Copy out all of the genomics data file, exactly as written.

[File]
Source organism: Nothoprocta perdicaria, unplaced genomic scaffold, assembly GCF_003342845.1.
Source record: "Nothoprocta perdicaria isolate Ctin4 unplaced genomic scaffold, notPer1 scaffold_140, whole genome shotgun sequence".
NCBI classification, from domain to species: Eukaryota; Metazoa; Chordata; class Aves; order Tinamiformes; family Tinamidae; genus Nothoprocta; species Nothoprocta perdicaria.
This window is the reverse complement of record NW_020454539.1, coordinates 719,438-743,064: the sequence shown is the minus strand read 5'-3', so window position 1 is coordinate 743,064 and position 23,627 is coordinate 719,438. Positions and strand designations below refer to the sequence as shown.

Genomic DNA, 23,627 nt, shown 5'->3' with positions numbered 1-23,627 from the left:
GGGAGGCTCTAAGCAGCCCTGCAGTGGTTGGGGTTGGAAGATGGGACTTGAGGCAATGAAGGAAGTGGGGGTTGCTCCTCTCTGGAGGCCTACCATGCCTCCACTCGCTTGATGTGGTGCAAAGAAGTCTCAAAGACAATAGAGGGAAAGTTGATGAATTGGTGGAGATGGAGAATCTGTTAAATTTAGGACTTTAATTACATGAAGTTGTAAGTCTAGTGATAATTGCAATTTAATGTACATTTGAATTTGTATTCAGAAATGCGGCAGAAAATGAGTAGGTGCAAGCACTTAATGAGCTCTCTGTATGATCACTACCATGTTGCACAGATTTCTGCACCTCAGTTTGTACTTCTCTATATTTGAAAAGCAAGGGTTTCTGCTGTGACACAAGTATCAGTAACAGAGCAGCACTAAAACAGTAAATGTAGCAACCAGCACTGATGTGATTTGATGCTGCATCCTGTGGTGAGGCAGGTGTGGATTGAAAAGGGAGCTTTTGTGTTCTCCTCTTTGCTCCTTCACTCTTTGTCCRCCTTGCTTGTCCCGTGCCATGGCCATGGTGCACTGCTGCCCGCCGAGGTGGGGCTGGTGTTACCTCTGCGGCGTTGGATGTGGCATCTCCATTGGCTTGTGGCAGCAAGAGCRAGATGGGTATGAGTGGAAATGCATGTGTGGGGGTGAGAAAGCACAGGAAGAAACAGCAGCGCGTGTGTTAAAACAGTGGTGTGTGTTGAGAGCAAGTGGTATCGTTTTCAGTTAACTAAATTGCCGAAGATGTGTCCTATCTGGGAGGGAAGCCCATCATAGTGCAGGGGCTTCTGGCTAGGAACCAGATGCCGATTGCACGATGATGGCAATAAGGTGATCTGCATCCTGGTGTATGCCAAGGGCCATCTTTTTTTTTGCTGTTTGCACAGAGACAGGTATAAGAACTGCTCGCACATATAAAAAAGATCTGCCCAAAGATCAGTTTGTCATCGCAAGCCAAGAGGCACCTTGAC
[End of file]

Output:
Source organism: Nothoprocta perdicaria, unplaced genomic scaffold, assembly GCF_003342845.1.
Source record: "Nothoprocta perdicaria isolate Ctin4 unplaced genomic scaffold, notPer1 scaffold_140, whole genome shotgun sequence".
NCBI classification, from domain to species: Eukaryota; Metazoa; Chordata; class Aves; order Tinamiformes; family Tinamidae; genus Nothoprocta; species Nothoprocta perdicaria.
This window is the reverse complement of record NW_020454539.1, coordinates 719,438-743,064: the sequence shown is the minus strand read 5'-3', so window position 1 is coordinate 743,064 and position 23,627 is coordinate 719,438. Positions and strand designations below refer to the sequence as shown.

Genomic DNA, 23,627 nt, shown 5'->3' with positions numbered 1-23,627 from the left:
GGGAGGCTCTAAGCAGCCCTGCAGTGGTTGGGGTTGGAAGATGGGACTTGAGGCAATGAAGGAAGTGGGGGTTGCTCCTCTCTGGAGGCCTACCATGCCTCCACTCGCTTGATGTGGTGCAAAGAAGTCTCAAAGACAATAGAGGGAAAGTTGATGAATTGGTGGAGATGGAGAATCTGTTAAATTTAGGACTTTAATTACATGAAGTTGTAAGTCTAGTGATAATTGCAATTTAATGTACATTTGAATTTGTATTCAGAAATGCGGCAGAAAATGAGTAGGTGCAAGCACTTAATGAGCTCTCTGTATGATCACTACCATGTTGCACAGATTTCTGCACCTCAGTTTGTACTTCTCTATATTTGAAAAGCAAGGGTTTCTGCTGTGACACAAGTATCAGTAACAGAGCAGCACTAAAACAGTAAATGTAGCAACCAGCACTGATGTGATTTGATGCTGCATCCTGTGGTGAGGCAGGTGTGGATTGAAAAGGGAGCTTTTGTGTTCTCCTCTTTGCTCCTTCACTCTTTGTCCRCCTTGCTTGTCCCGTGCCATGGCCATGGTGCACTGCTGCCCGCCGAGGTGGGGCTGGTGTTACCTCTGCGGCGTTGGATGTGGCATCTCCATTGGCTTGTGGCAGCAAGAGCRAGATGGGTATGAGTGGAAATGCATGTGTGGGGGTGAGAAAGCACAGGAAGAAACAGCAGCGCGTGTGTTAAAACAGTGGTGTGTGTTGAGAGCAAGTGGTATCGTTTTCAGTTAACTAAATTGCCGAAGATGTGTCCTATCTGGGAGGGAAGCCCATCATAGTGCAGGGGCTTCTGGCTAGGAACCAGATGCCGATTGCACGATGATGGCAATAAGGTGATCTGCATCCTGGTGTATGCCAAGGGCCATCTTTTTTTTTGCTGTTTGCACAGAGACAGGTATAAGAACTGCTCGCACATATAAAAAAGATCTGCCCAAAGATCAGTTTGTCATCGCAAGCCAAGAGGCACCTTGAC